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26-10-2018 | Ankylosing spondylitis | ACR/ARHP 2018 | News

Further evidence for the benefits of ixekizumab in ankylosing spondylitis


medwireNews: Findings from the COAST-W trial provide support for the interleukin (IL)-17A inhibitor ixekizumab as a treatment option for patients with ankylosing spondylitis and a previous inadequate response or intolerance to tumor necrosis factor (TNF) inhibitor treatment.

These phase III results, which were presented in a late-breaking poster at the 2018 ACR/ARHP Annual Meeting in Chicago, Illinois, USA, are in line with the COAST-V findings demonstrating efficacy of the drug in ankylosing spondylitis patients with prior exposure to nonsteroidal anti-inflammatory drugs, and “confirm that IL-17A plays a role in the pathogenesis” of the disease, said Atul Deodhar (Oregon Health & Science University, Portland, USA) and colleagues.

The COAST-W investigators randomly assigned 316 patients who had previously been treated with one or two TNF inhibitors to receive subcutaneous ixekizumab at a dose of 80 mg every 2 weeks or every 4 weeks, following a loading dose of 80 or 160 mg at baseline, or to receive placebo.

At the 16-week follow-up, a significantly higher proportion of patients given ixekizumab every 2 weeks or every 4 weeks (n=98 and 114, respectively) achieved an ASAS40 response compared with those in the placebo group (n=104), with corresponding rates of 30.6% and 25.4% versus 12.5%.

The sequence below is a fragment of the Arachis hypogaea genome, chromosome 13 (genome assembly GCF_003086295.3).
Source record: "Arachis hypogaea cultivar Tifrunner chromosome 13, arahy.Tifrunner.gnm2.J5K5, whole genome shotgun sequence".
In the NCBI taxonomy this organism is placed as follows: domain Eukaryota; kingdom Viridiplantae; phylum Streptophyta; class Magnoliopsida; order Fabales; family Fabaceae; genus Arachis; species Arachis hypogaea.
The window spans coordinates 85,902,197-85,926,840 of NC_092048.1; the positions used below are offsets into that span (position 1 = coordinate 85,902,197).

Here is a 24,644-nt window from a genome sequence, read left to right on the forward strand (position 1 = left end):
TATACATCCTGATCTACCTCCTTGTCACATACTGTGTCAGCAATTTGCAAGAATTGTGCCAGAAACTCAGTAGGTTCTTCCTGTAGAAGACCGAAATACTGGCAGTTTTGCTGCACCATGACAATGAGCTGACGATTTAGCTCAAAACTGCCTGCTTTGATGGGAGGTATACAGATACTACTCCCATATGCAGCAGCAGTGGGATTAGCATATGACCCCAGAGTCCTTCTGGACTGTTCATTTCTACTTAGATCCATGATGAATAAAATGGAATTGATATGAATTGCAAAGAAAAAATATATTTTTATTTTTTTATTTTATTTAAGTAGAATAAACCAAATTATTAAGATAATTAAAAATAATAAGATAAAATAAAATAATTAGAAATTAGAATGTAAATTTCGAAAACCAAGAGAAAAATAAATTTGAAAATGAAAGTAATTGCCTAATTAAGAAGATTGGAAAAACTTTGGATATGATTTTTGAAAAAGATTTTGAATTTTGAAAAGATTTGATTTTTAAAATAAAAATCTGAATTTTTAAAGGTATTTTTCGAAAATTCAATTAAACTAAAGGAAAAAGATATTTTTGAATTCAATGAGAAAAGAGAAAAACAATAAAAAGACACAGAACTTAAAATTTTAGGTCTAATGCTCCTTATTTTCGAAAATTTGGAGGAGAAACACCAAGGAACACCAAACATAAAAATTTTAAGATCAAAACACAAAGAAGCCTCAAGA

Similarly, ASAS20 response rates at week 16 were significantly higher among participants receiving ixekizumab every 2 weeks and every 4 weeks versus placebo (46.9% and 48.2% vs 29.8%), and ixekizumab-treated patients experienced significantly greater improvements in disease activity, function, and quality of life over 16 weeks than those given placebo.

High sensitivity C-reactive protein levels and magnetic resonance imaging-based Spondyloarthritis Research Consortium of Canada (SPARCC) spine scores – both objective measures of inflammation – also decreased from baseline to week 16 among ixekizumab-treated patients, but increased in those given placebo.

The investigators said that ixekizumab “showed an acceptable safety profile.” In all, 60.2% of patients given ixekizumab every 2 weeks, 64.0% of those given the drug every 4 weeks, and 49.0% of those who received placebo experienced treatment-emergent adverse events (TEAEs), and a corresponding 3.1%, 8.8%, and 1.9% discontinued the study drug due to AEs.

Infections were the most common type of TEAE, affecting 23.5%, 29.8%, and 9.6% of patients, respectively, followed by injection site reactions and allergic reactions/hypersensitivities.

The COAST-W results were also published in Arthritis & Rheumatology.

By Claire Barnard

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